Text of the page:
Captions: Isaiah’s tattoo; Two; Neguim heading for town; Warley’s cousin; Ted in his backyard; Maikin’s garrucha [a Brazilian old pistol]; Cecília’s Family; Maikin waiting to fall asleep; Menor’s prayers; Ariane getting ready for school; A body at night; Lili and Mary; Neguim; Saturday morning; Night; Dindi watches TV; Beibiane in Balu’s bar; Sandrão, the ass and the sound; Altar in Fael’s house; Paulin resting; Menor and Edmar in their old house; Big pipe; Neguim reads his fate; Table in Layon’s house; Marcelo All Star; Mr. Eduardo; Neguim in Ró’s bar in the afternoon sun; Rosary.

Affonso Uchôa (Contagem-MG, 1984) é fotógrafo e cineasta. Diretor dos filmes Mulher à tarde (2010), A vizinhança do tigre (2014) e Sete anos em maio (2019) e codiretor de Arábia (2017). Seus filmes foram exibidos no Festival de Toronto, no Canadá, Visions du Réel, na Suíça, e Mostra de Tiradentes, em Minas Gerais, entre outros.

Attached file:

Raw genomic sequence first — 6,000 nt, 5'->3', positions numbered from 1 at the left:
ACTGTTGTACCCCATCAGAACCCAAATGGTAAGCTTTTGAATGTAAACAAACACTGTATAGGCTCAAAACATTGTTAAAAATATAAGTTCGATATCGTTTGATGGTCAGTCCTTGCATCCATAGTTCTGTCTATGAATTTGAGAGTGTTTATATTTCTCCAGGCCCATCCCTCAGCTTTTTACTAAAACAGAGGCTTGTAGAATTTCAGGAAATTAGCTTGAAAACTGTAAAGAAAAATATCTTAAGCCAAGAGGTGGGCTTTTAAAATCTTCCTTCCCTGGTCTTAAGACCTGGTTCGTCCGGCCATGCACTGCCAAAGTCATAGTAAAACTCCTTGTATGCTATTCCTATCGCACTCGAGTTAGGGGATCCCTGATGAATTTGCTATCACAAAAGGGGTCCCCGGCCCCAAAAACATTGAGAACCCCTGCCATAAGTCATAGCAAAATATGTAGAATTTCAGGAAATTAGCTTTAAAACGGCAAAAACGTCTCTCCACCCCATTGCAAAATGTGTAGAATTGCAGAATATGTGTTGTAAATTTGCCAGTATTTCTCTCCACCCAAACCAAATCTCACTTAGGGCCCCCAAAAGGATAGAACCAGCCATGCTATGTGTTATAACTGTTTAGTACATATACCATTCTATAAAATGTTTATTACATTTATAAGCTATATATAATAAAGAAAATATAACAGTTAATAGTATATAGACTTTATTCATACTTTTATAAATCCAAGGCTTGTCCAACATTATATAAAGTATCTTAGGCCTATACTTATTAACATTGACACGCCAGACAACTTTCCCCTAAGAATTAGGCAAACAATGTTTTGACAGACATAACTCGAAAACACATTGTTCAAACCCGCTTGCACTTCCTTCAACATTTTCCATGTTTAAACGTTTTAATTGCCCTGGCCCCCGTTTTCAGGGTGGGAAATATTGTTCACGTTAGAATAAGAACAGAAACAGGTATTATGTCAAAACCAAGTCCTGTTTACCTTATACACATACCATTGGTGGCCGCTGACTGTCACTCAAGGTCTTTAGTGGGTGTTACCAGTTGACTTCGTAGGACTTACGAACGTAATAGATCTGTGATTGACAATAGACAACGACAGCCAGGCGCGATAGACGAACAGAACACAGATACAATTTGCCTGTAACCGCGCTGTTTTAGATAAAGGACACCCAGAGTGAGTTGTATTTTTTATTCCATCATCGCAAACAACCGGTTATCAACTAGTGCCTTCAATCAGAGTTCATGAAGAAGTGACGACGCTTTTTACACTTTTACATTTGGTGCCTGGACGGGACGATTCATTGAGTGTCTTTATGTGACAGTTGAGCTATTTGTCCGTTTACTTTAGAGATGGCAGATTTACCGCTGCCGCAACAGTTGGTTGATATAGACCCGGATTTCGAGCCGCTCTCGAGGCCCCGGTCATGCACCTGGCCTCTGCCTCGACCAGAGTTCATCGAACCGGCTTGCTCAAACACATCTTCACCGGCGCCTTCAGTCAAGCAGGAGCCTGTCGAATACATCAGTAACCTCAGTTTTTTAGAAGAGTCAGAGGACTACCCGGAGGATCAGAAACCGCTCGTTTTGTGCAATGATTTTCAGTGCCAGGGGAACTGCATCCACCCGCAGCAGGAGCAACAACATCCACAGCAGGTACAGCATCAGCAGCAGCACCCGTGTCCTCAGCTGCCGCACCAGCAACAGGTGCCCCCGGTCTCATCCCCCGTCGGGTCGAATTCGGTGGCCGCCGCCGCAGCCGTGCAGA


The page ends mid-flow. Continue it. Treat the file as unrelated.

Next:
Cidinha da Silva (Belo Horizonte-MG, 1967) tem 19 livros publicados, entre eles: Um exu em Nova York (Pallas, 2018) – Prêmio Literário Biblioteca Nacional (2019) e PNLD Literário (2021) – e O mar de Manu (Yellowfante, 2021) – Prêmio APCA de Melhor Livro Infantil (2021). Organizou as obras Ações afirmativas em educação: experiências brasileiras (Selo Negro, 2003) e Africanidades e relações raciais (Fundação Cultural Palmares, 2014).

Desali (Warley de Assis Rodrigues, Contagem-MG, 1983) é formado em artes plásticas pela Escola Guignard (UEMG). Participou das exposições Enciclopédia negra, na Pinacoteca de São Paulo, em 2021, e Carolina Maria de Jesus: um Brasil para os brasileiros, no Instituto Moreira Salles (IMS), em 2021-2022, entre outras. Criador do coletivo Piolho Nababo.